Just a few minutes ago, I got around to Googling it and found the official National History Day website, where I found a wealth of information about National History Day. For example, I learned that it's "a highly regarded academic program for elementary and secondary school students" that "makes history come alive for America's youth by engaging them in the discovery of the historic, cultural and social experiences of the past." I learned it has been endorsed by many organizations, such as the American Association for State and Local History, the National Association of Secondary School Principals, and the Society of American Archivists. I learned that it had been awarded the 2011 National Humanities Medal by President Barack Obama. I learned that past themes of National History Day have included The Individual (1980), Conflict & Compromise (1986), Rights (1991), Migration (1998), and Innovation (2010), and that the 2014 theme is Rights and Responsibilities in History.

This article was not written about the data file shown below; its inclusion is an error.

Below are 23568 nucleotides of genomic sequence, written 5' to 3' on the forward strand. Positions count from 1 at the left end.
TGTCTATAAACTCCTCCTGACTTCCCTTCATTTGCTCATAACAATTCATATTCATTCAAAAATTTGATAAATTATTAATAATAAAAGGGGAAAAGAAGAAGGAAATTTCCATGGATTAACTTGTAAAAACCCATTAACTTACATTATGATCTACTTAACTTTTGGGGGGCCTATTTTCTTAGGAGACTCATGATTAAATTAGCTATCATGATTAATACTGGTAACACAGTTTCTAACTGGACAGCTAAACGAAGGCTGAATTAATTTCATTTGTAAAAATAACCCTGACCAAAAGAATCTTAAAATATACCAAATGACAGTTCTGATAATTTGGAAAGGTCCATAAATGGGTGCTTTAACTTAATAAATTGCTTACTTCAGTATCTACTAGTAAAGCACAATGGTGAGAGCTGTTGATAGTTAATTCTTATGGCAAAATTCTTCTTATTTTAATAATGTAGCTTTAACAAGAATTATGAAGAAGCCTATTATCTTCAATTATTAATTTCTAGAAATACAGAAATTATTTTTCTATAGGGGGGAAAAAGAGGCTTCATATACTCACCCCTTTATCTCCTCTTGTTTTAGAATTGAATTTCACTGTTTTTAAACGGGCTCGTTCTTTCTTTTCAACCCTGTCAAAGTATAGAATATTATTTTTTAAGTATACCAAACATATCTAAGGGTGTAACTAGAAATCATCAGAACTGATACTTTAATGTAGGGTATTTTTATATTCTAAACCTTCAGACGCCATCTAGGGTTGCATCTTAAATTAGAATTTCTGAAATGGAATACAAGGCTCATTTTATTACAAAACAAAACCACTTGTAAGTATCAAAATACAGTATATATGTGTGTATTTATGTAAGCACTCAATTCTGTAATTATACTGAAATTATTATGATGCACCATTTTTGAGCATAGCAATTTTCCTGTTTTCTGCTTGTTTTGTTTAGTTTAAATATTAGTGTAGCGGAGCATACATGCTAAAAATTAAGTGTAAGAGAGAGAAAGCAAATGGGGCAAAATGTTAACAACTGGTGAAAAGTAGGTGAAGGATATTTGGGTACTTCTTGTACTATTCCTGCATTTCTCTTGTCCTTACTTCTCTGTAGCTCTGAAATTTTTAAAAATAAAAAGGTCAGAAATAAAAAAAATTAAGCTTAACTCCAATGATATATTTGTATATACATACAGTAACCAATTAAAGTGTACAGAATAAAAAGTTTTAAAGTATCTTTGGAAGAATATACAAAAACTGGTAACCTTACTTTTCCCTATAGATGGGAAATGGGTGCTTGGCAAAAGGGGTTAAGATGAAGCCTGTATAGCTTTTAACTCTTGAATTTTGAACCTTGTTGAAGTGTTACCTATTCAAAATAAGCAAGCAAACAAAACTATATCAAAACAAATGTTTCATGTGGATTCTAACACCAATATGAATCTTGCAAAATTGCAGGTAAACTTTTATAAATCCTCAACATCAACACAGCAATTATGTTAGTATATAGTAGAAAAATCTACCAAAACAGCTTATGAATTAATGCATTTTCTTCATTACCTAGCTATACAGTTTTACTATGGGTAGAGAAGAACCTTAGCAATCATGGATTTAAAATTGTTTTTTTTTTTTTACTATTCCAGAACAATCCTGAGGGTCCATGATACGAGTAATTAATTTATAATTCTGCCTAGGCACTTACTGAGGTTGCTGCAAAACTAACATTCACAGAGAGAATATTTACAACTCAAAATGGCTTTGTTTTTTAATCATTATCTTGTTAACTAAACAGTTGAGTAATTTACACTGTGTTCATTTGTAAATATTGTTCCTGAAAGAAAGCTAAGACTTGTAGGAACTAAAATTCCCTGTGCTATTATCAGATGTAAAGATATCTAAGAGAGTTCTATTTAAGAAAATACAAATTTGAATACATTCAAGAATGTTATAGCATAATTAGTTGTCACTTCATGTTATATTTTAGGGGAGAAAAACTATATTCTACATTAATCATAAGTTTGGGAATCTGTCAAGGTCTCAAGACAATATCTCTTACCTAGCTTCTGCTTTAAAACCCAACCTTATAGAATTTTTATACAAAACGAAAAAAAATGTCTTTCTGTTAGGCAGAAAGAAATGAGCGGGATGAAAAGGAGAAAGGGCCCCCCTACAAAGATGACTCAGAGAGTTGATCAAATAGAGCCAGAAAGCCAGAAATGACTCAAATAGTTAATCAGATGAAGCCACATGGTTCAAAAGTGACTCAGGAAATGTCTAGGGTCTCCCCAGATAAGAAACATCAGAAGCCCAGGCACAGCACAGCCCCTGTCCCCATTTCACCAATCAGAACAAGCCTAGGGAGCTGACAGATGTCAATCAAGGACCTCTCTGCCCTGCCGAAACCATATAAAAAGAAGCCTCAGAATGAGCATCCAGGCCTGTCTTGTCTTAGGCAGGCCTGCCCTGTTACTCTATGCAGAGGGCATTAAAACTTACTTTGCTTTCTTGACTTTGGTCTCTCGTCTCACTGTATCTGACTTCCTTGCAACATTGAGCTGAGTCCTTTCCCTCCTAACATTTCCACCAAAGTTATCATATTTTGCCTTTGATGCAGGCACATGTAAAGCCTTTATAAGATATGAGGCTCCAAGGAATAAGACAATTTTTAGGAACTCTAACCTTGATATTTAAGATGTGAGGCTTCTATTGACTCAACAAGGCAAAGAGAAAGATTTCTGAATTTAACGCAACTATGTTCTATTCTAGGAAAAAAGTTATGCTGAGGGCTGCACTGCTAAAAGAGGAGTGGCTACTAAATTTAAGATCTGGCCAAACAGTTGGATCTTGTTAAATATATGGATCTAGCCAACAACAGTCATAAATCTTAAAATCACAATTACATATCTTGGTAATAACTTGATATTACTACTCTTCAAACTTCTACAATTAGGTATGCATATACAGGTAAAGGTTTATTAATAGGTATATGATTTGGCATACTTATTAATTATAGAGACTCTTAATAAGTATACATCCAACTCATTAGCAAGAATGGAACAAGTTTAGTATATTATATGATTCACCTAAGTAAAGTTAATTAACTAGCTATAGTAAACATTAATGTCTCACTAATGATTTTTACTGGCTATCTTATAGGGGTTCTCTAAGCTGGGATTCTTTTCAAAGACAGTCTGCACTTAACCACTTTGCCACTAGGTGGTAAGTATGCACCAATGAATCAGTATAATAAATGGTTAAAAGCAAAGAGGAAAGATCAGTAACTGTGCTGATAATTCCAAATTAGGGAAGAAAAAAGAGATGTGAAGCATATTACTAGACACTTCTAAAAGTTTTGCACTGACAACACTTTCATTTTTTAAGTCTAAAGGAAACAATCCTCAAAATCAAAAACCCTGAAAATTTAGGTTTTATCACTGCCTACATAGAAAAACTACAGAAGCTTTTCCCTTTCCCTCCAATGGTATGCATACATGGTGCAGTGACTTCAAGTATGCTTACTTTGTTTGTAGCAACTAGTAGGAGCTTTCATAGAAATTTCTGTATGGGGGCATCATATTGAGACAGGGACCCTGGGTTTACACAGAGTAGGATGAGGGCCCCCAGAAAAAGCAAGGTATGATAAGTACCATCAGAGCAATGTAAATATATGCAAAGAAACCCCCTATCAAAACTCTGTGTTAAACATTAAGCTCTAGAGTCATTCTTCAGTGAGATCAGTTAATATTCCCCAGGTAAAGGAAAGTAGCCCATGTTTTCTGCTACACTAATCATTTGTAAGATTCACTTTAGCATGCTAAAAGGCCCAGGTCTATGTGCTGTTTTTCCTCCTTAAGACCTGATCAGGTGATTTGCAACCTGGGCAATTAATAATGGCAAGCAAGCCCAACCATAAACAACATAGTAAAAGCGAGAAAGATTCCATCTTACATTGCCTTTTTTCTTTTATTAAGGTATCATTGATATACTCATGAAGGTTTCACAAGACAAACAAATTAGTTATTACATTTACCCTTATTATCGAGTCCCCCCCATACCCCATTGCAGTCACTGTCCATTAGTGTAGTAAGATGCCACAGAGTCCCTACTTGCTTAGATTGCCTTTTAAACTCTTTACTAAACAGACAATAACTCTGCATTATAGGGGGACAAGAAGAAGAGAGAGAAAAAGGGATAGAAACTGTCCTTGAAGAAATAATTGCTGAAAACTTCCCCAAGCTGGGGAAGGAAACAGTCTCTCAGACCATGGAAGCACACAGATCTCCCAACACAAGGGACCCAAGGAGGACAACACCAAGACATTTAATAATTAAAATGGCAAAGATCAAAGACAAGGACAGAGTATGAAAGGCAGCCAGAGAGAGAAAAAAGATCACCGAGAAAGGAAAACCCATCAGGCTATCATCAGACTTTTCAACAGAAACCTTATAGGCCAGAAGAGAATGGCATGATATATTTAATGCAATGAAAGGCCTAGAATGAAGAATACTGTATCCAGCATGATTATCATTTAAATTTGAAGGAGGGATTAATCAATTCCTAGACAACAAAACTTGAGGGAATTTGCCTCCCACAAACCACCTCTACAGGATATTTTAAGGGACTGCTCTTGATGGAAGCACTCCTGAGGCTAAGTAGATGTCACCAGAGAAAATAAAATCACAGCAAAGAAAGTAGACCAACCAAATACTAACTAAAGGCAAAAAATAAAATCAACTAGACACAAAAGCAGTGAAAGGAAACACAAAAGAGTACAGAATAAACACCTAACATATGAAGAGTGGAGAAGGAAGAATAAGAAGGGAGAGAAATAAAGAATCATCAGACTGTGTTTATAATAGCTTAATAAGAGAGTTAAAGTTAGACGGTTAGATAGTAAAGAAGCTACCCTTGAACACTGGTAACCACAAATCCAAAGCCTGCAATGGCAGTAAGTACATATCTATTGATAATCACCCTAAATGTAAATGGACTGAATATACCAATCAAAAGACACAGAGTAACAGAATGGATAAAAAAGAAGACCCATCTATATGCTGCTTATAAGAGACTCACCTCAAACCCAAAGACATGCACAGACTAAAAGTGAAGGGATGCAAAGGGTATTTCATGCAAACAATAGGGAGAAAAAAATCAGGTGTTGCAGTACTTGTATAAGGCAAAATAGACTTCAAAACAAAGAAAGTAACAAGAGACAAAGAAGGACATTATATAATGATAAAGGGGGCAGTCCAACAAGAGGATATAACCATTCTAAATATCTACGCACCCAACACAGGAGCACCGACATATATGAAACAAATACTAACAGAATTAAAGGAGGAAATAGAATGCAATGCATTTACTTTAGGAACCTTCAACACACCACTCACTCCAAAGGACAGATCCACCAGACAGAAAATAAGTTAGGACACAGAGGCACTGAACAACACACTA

Here's what I didn't learn: the date. Doesn't that seem like a sensible thing for a National [subject] Day organization to put on its website? It seems that way to me. To test my theory, that I Googled "National Day" and visited several of the National [Subject] Day websites returned by that search. And guess what? Having visited those four websites, I now know the dates of National Day of Unplugging (sundown-to-sundown March 7-8), National Day of Civic Hacking (June 1-2), National Day of Reason (May 1), National Day of Listening (November 23), National Day of Prayer (first Thursday of May), and National Day on Writing (October 20). In every case but one, the date of the observance was right on the home page; I found the date of the one exception, National Day of Prayer, on the About page.
The National History Day website, on the other hand, lists no one date anywhere that I could find, other than the dates of the National History Day Contest, which will be held June 15-19, 2014, in College Park, Maryland. But I would call that a week, not a day. Maybe one of those days is THE day, but if so the website doesn't say which one. Weird! What's the point of having a National Day if you don't tell people when that day is?